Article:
Who says fundamentalism can’t be fun? Not Chris Morris, a man on a mission to kick against the pricks who try to decree what we can laugh at and what we can’t.
Hapless suicide bombers are the latest hot button topic for the agent provocateur who brought us ‘Nonce Sense’ and ‘Shatner’s Bassoon’. But pick away at the scab of farce and you’ll find a deadly serious intent.
The Brass Eye bloke is hardly the first filmmaker to locate slivers of humanity in the perpetrators of atrocious acts.
Yet he’s the first to portray them as out-and-out morons, clueless berks whose plot to launch an ill-starred assault on the London Marathon has all the comedic ineptitude of a Dad’s Army manoeuvre or one of Baldrick’s cunning plans.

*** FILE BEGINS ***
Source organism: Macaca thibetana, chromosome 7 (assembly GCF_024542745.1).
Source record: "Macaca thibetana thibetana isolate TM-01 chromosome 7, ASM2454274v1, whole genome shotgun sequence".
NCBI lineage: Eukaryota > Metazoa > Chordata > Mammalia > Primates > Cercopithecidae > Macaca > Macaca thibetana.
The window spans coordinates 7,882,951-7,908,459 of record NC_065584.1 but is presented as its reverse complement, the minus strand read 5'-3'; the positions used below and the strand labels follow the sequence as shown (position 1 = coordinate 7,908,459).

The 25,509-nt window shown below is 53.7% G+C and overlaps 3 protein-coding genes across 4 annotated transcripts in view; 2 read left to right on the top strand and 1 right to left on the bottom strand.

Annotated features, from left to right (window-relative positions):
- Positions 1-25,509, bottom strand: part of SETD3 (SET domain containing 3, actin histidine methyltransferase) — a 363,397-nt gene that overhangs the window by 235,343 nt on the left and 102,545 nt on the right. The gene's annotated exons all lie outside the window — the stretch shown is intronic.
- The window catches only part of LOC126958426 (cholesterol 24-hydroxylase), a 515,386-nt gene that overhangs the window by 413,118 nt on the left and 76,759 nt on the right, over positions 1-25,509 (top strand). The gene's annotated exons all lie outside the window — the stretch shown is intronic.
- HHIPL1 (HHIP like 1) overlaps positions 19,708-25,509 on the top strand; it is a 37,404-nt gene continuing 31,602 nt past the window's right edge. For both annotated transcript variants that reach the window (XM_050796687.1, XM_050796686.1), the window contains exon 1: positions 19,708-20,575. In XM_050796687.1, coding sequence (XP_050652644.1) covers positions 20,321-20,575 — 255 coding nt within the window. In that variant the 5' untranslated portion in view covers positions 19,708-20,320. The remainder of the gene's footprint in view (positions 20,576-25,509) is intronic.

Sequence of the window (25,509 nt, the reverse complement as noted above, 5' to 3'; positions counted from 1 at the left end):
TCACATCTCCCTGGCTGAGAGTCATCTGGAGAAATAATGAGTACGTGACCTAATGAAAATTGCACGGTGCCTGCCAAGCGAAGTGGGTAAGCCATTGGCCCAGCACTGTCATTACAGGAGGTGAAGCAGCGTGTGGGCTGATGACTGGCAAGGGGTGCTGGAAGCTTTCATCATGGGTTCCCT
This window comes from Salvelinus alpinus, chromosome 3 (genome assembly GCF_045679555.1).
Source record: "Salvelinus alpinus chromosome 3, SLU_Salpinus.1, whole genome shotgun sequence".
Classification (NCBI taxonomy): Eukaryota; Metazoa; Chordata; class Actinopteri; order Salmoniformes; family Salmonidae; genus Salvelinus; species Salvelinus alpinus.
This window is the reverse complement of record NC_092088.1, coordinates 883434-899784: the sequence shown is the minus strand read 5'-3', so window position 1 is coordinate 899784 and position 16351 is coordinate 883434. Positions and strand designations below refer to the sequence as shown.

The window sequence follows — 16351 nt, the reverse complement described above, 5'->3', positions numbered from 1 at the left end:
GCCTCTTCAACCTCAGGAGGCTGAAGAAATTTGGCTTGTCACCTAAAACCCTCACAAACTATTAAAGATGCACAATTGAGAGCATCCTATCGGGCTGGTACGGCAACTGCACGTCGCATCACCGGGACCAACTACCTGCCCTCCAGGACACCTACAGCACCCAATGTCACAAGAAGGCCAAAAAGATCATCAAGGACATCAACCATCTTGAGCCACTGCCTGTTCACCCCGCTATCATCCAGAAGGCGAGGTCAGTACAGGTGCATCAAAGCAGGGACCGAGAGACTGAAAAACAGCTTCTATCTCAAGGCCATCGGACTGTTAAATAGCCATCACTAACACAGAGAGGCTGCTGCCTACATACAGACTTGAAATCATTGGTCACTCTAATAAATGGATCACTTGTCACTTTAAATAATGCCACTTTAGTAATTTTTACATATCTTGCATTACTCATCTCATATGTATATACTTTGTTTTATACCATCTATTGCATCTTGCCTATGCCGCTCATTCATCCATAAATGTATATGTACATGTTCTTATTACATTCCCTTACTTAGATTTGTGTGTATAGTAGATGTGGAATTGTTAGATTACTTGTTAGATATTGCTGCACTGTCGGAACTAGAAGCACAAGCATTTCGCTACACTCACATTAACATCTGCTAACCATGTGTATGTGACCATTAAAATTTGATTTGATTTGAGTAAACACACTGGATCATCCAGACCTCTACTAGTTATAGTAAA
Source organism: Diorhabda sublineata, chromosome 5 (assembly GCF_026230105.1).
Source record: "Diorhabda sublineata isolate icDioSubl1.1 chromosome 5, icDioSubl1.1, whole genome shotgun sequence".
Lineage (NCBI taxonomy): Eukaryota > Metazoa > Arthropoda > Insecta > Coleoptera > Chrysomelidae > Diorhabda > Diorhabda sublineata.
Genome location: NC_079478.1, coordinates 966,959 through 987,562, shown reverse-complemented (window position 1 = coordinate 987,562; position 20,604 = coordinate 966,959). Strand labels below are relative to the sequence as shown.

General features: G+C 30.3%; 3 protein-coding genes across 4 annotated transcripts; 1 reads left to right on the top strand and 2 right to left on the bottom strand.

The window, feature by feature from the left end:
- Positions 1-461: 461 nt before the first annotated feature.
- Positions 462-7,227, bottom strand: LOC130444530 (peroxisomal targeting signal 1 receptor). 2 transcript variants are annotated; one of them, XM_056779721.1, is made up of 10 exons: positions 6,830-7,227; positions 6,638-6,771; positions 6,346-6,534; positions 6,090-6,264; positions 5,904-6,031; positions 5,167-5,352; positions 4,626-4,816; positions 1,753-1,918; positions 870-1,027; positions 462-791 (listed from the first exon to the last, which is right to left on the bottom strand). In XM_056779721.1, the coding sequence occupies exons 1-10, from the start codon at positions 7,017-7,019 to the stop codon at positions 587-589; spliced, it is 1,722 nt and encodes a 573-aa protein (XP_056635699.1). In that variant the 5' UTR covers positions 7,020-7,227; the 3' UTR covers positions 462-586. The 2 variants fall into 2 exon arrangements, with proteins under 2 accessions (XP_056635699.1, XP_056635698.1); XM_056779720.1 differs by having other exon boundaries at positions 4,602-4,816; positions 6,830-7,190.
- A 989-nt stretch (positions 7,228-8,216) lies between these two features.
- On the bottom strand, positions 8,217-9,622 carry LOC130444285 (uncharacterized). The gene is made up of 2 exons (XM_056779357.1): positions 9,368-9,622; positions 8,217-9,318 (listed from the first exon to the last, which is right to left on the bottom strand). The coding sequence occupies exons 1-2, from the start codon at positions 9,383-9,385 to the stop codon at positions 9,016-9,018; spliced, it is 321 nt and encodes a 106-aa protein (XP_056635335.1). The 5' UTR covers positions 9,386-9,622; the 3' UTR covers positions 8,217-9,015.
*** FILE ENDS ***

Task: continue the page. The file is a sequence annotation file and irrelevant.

How nice it would be if jihadists truly were as imbecilic as Riz Ahmed’s merry men with their crazy costumes, malfunctioning IEDs and self-defeating in-fighting.
If the key to winning any war is to understand your enemy, though, Morris’ contention – that when shove comes to push, terrorists are really not much different from the rest of us – has to be more helpful than the usual reductive knee-jerkism that depicts them as heartless monsters and messianic maniacs.
OK, so Four Lions’ attempts to bring a tragic dimension to its bumbling anti-heroes stumble as it reaches its chaotic climax. But for the most part, this daring satire is the best kind of funny: the sort that makes you think as well as laugh.